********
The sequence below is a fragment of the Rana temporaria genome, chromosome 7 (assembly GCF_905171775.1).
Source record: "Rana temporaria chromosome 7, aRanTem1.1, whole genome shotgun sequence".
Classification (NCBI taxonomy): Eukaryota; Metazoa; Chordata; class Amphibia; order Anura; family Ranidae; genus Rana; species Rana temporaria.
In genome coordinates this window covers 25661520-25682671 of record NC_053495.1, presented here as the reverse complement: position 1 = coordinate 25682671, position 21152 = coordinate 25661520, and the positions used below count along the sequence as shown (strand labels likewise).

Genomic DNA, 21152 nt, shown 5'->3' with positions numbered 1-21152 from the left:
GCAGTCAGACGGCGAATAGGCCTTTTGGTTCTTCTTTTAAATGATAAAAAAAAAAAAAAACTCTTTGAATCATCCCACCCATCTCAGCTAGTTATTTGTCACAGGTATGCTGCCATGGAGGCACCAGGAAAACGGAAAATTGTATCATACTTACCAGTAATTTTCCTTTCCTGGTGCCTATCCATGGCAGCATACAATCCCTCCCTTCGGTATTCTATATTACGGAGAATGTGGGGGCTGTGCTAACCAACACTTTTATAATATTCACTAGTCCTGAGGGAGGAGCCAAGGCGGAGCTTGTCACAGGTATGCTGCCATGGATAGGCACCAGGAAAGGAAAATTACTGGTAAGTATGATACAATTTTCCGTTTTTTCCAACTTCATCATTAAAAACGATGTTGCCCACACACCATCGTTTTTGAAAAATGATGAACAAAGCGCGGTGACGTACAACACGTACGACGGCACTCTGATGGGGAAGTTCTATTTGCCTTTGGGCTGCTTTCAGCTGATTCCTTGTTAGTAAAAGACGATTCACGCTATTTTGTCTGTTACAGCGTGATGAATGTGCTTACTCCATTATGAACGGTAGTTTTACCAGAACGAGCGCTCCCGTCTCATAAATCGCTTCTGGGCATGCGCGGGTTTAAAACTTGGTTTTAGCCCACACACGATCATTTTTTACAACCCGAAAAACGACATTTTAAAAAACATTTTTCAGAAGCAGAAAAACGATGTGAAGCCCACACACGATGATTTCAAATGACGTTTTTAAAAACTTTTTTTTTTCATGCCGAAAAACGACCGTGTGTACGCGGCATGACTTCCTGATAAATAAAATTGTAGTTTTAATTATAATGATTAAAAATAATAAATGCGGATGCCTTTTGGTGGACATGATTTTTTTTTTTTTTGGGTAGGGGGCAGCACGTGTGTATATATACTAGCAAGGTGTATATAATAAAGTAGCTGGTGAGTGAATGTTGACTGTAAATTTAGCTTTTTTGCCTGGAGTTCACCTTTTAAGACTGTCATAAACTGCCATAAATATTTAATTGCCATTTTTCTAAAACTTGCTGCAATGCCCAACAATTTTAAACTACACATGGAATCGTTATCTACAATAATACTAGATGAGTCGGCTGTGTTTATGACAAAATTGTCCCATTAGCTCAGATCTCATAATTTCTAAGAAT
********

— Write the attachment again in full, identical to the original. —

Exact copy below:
The sequence below is a fragment of the Rana temporaria genome, chromosome 7 (assembly GCF_905171775.1).
Source record: "Rana temporaria chromosome 7, aRanTem1.1, whole genome shotgun sequence".
Classification (NCBI taxonomy): Eukaryota; Metazoa; Chordata; class Amphibia; order Anura; family Ranidae; genus Rana; species Rana temporaria.
In genome coordinates this window covers 25661520-25682671 of record NC_053495.1, presented here as the reverse complement: position 1 = coordinate 25682671, position 21152 = coordinate 25661520, and the positions used below count along the sequence as shown (strand labels likewise).

Genomic DNA, 21152 nt, shown 5'->3' with positions numbered 1-21152 from the left:
GCAGTCAGACGGCGAATAGGCCTTTTGGTTCTTCTTTTAAATGATAAAAAAAAAAAAAAACTCTTTGAATCATCCCACCCATCTCAGCTAGTTATTTGTCACAGGTATGCTGCCATGGAGGCACCAGGAAAACGGAAAATTGTATCATACTTACCAGTAATTTTCCTTTCCTGGTGCCTATCCATGGCAGCATACAATCCCTCCCTTCGGTATTCTATATTACGGAGAATGTGGGGGCTGTGCTAACCAACACTTTTATAATATTCACTAGTCCTGAGGGAGGAGCCAAGGCGGAGCTTGTCACAGGTATGCTGCCATGGATAGGCACCAGGAAAGGAAAATTACTGGTAAGTATGATACAATTTTCCGTTTTTTCCAACTTCATCATTAAAAACGATGTTGCCCACACACCATCGTTTTTGAAAAATGATGAACAAAGCGCGGTGACGTACAACACGTACGACGGCACTCTGATGGGGAAGTTCTATTTGCCTTTGGGCTGCTTTCAGCTGATTCCTTGTTAGTAAAAGACGATTCACGCTATTTTGTCTGTTACAGCGTGATGAATGTGCTTACTCCATTATGAACGGTAGTTTTACCAGAACGAGCGCTCCCGTCTCATAAATCGCTTCTGGGCATGCGCGGGTTTAAAACTTGGTTTTAGCCCACACACGATCATTTTTTACAACCCGAAAAACGACATTTTAAAAAACATTTTTCAGAAGCAGAAAAACGATGTGAAGCCCACACACGATGATTTCAAATGACGTTTTTAAAAACTTTTTTTTTTCATGCCGAAAAACGACCGTGTGTACGCGGCATGACTTCCTGATAAATAAAATTGTAGTTTTAATTATAATGATTAAAAATAATAAATGCGGATGCCTTTTGGTGGACATGATTTTTTTTTTTTTTGGGTAGGGGGCAGCACGTGTGTATATATACTAGCAAGGTGTATATAATAAAGTAGCTGGTGAGTGAATGTTGACTGTAAATTTAGCTTTTTTGCCTGGAGTTCACCTTTTAAGACTGTCATAAACTGCCATAAATATTTAATTGCCATTTTTCTAAAACTTGCTGCAATGCCCAACAATTTTAAACTACACATGGAATCGTTATCTACAATAATACTAGATGAGTCGGCTGTGTTTATGACAAAATTGTCCCATTAGCTCAGATCTCATAATTTCTAAGAAT